Sunday, June 3, 2018

Tonight There's Gonna Be Trouble




On June 2, 1978 Thin Lizzy released the year's best live album, Live And Dangerous. The tracks were selected from recordings made in London, Philadelphia and Toronto and were then cleaned up with studio overdubs recorded in Paris. How much they were cleaned up has long been a matter of dispute.

 The band's manager Chris O'Donnell has said the recording is "75% live" with most of the overdubs correcting Phil Lynott's overdriven bass and adding backing vocals from guitarists Steve Gorham and Brian Robertson. But producer Tony Visconti says in reality everything was erased except for the drums: "Even the audience was done again in a very devious way...'Southbound' was recorded at a sound check, and I added a tape loop of the audience".

"We are a very loud band," guitarist Brian Robertson responded in Guitar Player in 2012, "me being the loudest of all of us. So how are you going to replace my guitar when it's so loud that it's going to bleed all over the bloody drum kit?"



Such practices were common then. ( How Alive is Kiss Alive really?) That's why NME reviewer Tim Chester declared Live and Dangerous "the best live album we ever heard" despite the alleged overdubs, which he dismissed as irrelevant. Today it's regarded as one of the greatest live albums of all time and the one Thin Lizzy album everybody needs to own.

Here is John Milward's contemporaneous review for Rolling Stone:


Live and Dangerous is Thin Lizzy's first album for Warner Bros. While it effectively documents the boys-with-blazing guitars style of the five previous Mercury discs from which most of these songs were taken, it's also clearly meant to be the breakout, double-LP sampler from a group that failed to consolidate the front-line success of their 1976 single, "The Boys Are Back in Town." Though such a package is ideal for those who passed on the earlier records, it's still a baby step by a band that needs a giant leap.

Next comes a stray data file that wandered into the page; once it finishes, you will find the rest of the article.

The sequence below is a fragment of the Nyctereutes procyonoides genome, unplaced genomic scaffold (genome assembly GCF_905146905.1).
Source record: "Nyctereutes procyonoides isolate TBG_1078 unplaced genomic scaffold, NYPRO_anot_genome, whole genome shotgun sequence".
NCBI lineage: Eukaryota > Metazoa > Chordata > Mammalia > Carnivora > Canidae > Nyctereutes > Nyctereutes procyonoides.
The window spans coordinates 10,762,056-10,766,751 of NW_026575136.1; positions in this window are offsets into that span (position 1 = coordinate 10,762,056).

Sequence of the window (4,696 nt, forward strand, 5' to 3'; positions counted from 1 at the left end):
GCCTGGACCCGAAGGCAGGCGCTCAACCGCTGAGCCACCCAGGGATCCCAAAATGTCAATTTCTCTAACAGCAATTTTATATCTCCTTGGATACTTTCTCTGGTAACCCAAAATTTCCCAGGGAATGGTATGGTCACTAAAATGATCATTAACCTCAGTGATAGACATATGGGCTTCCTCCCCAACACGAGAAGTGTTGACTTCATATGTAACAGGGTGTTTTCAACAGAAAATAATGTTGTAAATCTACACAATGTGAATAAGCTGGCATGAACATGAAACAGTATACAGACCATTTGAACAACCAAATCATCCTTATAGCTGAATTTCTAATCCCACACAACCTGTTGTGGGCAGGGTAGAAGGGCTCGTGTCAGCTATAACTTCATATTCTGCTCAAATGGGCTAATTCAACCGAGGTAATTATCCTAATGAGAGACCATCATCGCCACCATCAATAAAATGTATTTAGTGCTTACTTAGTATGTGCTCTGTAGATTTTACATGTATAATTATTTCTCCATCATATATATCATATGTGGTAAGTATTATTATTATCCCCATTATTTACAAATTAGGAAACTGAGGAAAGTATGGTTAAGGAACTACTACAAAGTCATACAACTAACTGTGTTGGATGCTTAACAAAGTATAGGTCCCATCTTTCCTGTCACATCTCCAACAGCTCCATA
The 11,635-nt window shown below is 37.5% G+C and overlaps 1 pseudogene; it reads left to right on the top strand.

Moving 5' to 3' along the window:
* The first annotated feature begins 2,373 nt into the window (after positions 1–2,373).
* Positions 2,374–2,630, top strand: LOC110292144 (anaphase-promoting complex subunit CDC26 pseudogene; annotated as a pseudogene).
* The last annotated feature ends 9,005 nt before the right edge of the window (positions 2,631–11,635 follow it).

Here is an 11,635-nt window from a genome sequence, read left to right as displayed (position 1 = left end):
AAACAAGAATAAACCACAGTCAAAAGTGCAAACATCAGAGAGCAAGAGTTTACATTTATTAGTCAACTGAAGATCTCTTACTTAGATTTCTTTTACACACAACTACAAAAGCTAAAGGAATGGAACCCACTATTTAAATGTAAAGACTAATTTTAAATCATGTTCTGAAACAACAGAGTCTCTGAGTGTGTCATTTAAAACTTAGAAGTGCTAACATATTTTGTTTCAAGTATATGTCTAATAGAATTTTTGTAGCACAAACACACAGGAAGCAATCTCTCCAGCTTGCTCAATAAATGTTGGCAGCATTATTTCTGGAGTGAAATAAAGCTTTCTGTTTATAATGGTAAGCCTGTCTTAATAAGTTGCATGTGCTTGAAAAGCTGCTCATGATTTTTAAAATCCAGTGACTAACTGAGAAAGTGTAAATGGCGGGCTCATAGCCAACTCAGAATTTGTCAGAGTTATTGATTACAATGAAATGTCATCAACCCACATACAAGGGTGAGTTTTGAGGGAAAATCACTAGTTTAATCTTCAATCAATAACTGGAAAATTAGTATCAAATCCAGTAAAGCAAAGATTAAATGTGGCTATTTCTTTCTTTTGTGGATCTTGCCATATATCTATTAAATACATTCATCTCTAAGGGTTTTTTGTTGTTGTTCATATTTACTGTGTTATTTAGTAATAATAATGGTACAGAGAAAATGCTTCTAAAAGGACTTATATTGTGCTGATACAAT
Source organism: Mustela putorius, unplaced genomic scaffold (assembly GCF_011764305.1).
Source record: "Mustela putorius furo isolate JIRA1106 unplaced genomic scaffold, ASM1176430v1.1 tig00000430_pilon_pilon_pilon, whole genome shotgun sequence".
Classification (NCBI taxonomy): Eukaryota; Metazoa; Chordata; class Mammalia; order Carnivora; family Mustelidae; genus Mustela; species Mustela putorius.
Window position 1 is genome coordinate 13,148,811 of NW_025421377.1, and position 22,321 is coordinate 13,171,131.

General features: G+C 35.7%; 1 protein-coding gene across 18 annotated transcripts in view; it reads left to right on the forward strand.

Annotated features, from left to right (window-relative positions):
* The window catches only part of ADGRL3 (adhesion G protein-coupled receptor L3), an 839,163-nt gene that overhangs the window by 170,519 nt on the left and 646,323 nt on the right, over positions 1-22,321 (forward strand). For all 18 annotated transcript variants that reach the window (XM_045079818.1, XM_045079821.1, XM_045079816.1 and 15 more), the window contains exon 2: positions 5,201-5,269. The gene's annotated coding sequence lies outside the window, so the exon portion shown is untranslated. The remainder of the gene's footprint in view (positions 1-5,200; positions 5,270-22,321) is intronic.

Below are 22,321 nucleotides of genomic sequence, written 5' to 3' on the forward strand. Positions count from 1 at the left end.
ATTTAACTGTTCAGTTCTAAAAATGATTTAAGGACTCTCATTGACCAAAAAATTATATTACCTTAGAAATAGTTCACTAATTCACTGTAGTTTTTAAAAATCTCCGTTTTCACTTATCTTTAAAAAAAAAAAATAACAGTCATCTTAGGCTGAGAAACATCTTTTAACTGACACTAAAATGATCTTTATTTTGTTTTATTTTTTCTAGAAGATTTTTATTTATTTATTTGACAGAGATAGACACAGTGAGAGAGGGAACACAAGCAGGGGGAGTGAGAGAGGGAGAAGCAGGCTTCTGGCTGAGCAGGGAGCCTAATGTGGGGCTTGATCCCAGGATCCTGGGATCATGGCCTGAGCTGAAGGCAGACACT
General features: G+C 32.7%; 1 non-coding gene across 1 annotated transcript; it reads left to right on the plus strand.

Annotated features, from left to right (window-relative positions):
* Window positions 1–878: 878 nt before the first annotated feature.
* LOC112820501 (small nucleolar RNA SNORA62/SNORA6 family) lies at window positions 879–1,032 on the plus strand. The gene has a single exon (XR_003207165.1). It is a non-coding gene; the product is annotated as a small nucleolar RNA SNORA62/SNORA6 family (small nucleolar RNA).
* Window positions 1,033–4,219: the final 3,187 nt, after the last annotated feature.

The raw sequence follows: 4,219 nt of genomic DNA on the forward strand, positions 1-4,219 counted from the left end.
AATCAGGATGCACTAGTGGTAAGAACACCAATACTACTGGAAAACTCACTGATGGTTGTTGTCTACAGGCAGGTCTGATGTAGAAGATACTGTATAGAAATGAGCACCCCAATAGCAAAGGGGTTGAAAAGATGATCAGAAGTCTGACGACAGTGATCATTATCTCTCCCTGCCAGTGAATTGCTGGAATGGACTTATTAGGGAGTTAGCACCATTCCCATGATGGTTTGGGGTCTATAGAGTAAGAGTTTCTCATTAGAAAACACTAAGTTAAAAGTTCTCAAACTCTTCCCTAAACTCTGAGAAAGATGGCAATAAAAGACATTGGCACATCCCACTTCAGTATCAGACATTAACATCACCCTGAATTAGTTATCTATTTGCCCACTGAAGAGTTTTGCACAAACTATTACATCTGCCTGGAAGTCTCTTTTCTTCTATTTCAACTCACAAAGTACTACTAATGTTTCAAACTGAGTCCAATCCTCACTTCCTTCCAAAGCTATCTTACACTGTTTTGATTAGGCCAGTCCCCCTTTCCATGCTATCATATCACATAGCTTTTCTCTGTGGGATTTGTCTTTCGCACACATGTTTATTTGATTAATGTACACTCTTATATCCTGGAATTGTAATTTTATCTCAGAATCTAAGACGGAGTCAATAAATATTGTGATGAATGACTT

The attractions are the same: the twin guitars of Brian Robertson and Scott Gorham combine the power-chord dynamics of British blast with the single-line harmonics common to Southern and California rock, as the smooth segue from Bob Seger's pile-driving "Rosalie" to "Cowgirls' Song" deftly illustrates. Singer Phil Lynott, captured in his characteristic daddy-longlegs pose on the cover, is in fine form, though like the group's arrangements, he rarely adds new color or direction to material we've already heard. But that's okay, because the band thankfully has erased most of the excess that crippled their live shows after the release of Jailbreak. The songs here are lean and tough, with lethal firecrackers like "Don't Believe a Word" performed with breathtaking brevity. 

 Live and Dangerous works as a cogent commercial vehicle by avoiding filler, not because anything significant has been added. But the holding pattern that Thin Lizzy established with Jailbreak is indicative of the stylistic problems inherent in many solid but unarguably derivative rock groups. These guys have their roots down cold, and have embroidered them with a neat, guitar-toting street-gang image. But so far, they've yet to give us an album upon which future rockers will build.


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